Evaluation of Ocean and Sea Ice Climate of E3SM

  • April 25, 2019
  • Home Page Feature,Science and Technical Highlights
  • Detailed analysis of E3SM simulations show good agreement with observations

    The first publication of E3SM ocean and sea ice simulations demonstrates its ability to produce realistic currents, heat transport, and sea ice extent using new unstructured-mesh climate model components.

    E3SM high-resolution simulation for ocean surface currents (m/s) in the Atlantic Ocean (left) and Southern Ocean (right). Observations in lower panels are from the surface drifter climatology of Laurindo et al. (2017). Image from Petersen et al. 2019, Fig. 9.


    The Science

    By using regional refinement of the horizontal grid for all components of the model, E3SM allows researchers to place high resolution where it is most beneficial for the topic at hand, be it regional climate studies, coastal impacts, or melting under ice shelves. In this paper, scientists present standard “CORE-forced” simulations, which have active ocean and sea ice components, but atmospheric forcing and run-off from historical datasets since 1948.


    The Impact

    Validation studies are an essential prerequisite for new climate models such as E3SM to be accepted by the scientific community. This publication and the parallel study by Golaz et al. (see Overview Paper on Coupled Model) follow standard protocols for model initialization, forcing, and analysis so that results may be directly compared against observations and other climate models. Such model documentation serves as the foundation for future E3SM studies that delve into more specific scientific questions. Both publications are part of the AGU Journals’ E3SM Special Issue. Future applications employing enhanced regional refinement will provide novel directions of scientific inquiry. Many research topics will greatly benefit from the unique multi-physics and multi-resolution capabilities of E3SM, including: coupled ocean-land-ice interactions; coastal studies of local sea level rise impacts; ocean-atmospheric feedbacks; and high-latitude dynamics.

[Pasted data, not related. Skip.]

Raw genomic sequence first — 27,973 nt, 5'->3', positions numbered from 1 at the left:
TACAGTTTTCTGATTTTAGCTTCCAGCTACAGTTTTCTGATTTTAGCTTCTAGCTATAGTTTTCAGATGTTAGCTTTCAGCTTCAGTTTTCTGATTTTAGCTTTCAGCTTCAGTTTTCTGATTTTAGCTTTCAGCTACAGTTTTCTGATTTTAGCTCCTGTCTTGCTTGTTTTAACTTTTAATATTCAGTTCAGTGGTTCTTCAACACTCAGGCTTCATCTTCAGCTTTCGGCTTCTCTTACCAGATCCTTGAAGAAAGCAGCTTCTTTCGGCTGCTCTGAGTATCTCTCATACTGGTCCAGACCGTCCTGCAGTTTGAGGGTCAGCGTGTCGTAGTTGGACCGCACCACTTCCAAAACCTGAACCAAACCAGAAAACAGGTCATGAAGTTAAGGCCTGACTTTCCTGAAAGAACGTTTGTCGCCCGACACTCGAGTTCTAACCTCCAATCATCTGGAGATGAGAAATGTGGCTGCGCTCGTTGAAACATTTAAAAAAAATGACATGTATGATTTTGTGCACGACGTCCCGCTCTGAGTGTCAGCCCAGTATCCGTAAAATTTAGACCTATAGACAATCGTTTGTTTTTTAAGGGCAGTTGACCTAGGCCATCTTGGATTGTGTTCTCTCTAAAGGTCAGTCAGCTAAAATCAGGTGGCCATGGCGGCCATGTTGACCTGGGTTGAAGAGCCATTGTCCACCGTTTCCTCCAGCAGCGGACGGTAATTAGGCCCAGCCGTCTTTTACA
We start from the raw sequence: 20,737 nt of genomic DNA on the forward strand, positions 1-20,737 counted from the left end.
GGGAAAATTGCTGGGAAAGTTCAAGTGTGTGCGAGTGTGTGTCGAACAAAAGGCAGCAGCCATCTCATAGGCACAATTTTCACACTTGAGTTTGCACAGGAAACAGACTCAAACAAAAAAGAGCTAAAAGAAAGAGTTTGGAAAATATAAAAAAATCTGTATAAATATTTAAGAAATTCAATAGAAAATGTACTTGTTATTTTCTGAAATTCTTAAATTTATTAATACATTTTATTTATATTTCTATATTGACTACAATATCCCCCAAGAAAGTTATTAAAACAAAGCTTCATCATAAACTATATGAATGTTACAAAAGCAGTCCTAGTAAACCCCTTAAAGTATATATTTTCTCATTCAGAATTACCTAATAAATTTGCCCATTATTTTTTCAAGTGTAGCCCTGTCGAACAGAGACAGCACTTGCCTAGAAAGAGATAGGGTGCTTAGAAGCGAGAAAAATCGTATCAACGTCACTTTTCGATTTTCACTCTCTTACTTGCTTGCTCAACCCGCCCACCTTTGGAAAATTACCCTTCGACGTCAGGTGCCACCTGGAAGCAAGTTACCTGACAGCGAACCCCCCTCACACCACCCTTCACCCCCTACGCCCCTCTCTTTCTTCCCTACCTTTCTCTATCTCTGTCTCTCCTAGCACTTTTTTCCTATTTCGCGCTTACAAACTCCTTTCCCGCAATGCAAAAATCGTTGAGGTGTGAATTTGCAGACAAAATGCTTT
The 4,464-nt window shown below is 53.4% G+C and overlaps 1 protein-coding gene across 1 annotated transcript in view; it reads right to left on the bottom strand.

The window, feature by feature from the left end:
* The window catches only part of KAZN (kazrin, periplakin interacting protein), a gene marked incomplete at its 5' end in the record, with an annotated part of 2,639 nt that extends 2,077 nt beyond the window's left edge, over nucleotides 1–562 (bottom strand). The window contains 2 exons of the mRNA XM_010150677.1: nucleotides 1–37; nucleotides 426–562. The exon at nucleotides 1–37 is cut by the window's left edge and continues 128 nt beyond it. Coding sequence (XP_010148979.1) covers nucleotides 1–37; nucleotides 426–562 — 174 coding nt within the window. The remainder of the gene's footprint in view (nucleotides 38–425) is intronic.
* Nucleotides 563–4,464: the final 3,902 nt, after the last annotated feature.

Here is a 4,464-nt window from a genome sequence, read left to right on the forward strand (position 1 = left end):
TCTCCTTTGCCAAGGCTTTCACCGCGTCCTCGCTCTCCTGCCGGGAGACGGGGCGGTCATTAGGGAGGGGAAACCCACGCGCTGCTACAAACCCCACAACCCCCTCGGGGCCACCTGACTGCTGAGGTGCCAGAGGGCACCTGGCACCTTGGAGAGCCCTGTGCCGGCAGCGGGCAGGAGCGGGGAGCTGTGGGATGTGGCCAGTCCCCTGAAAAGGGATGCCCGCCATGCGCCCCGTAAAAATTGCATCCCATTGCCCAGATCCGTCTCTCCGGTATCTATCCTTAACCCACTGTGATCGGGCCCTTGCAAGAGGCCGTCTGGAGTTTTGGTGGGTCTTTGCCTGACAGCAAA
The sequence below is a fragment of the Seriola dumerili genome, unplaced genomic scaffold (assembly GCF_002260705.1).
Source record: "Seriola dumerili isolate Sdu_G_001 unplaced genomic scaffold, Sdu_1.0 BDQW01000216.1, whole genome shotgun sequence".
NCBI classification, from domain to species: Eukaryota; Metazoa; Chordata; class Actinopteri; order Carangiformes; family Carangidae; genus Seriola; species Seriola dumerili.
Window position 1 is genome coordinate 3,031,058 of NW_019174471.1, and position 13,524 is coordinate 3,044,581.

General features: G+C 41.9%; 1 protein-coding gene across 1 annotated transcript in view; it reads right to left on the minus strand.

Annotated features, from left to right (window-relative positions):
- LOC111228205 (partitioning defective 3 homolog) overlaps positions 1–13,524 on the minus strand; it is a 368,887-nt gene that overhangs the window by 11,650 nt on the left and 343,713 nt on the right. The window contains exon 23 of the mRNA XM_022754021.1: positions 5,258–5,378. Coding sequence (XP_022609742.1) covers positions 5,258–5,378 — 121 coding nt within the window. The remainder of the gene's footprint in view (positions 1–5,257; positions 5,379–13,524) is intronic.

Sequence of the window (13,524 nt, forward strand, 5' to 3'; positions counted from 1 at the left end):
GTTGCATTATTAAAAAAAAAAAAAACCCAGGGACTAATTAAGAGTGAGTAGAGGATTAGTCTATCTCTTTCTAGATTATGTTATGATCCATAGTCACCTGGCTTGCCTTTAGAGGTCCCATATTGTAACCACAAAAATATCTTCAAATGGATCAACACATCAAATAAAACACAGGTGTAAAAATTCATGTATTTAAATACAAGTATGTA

Sea ice concentration (normalized fraction) versus observations (SSM/I NASATeam algorithm; Calavieri et al., 1996), where both are compared over January to March for the period 1979-2009, for the lower resolution E3SM simulation. Image from Petersen et al. 2019, Fig. 14.


    The Energy Exascale Earth System Model (E3SM) is a new coupled Earth system model sponsored by the US Department of Energy. In this paper, the authors present E3SM global simulations using active ocean and sea ice that are driven by the CORE-II inter-annual atmospheric forcing data set. The E3SM ocean and sea-ice components are MPAS-Ocean and MPAS-Seaice, which use the Model for Prediction Across Scales (MPAS) framework and run on unstructured horizontal meshes. For this study, grid cells vary from 30 to 60 km for the low resolution mesh and 6 to 18 km at high resolution.  The vertical grid is a structured z-star coordinate and uses 60 and 80 layers for low and high resolution, respectively.  The lower resolution simulation was run for five CORE cycles (310 years) with little drift in sea surface temperature or heat content.  The meridional heat transport is within observational range, while the meridional overturning circulation at 26.5oN is low compared to observations.  The largest temperature biases occur in the Labrador Sea and western boundary currents, and the mixed layer is deeper than observations at northern high latitudes in the winter months. In the Antarctic, maximum mixed layer depths (MLD) compare well with observations, but the spatial MLD pattern is shifted relative to observations. Sea-ice extent, volume and concentration agree well with observations. At high resolution, the sea surface height compares well with satellite observations in mean and variability.


    Petersen, M.R. et al., (2019), An evaluation of the ocean and sea ice climate of E3SM using MPAS and interannual CORE‐II forcingJ. Adv. Model. Earth Syst.11https://doi.org/10.1029/2018MS001373

    Contact: Mark Petersen, Los Alamos National Laboratory

    Funding: The Department of Energy, Office of Science, Office of Biological and Environmental Research (BER) supported this research.

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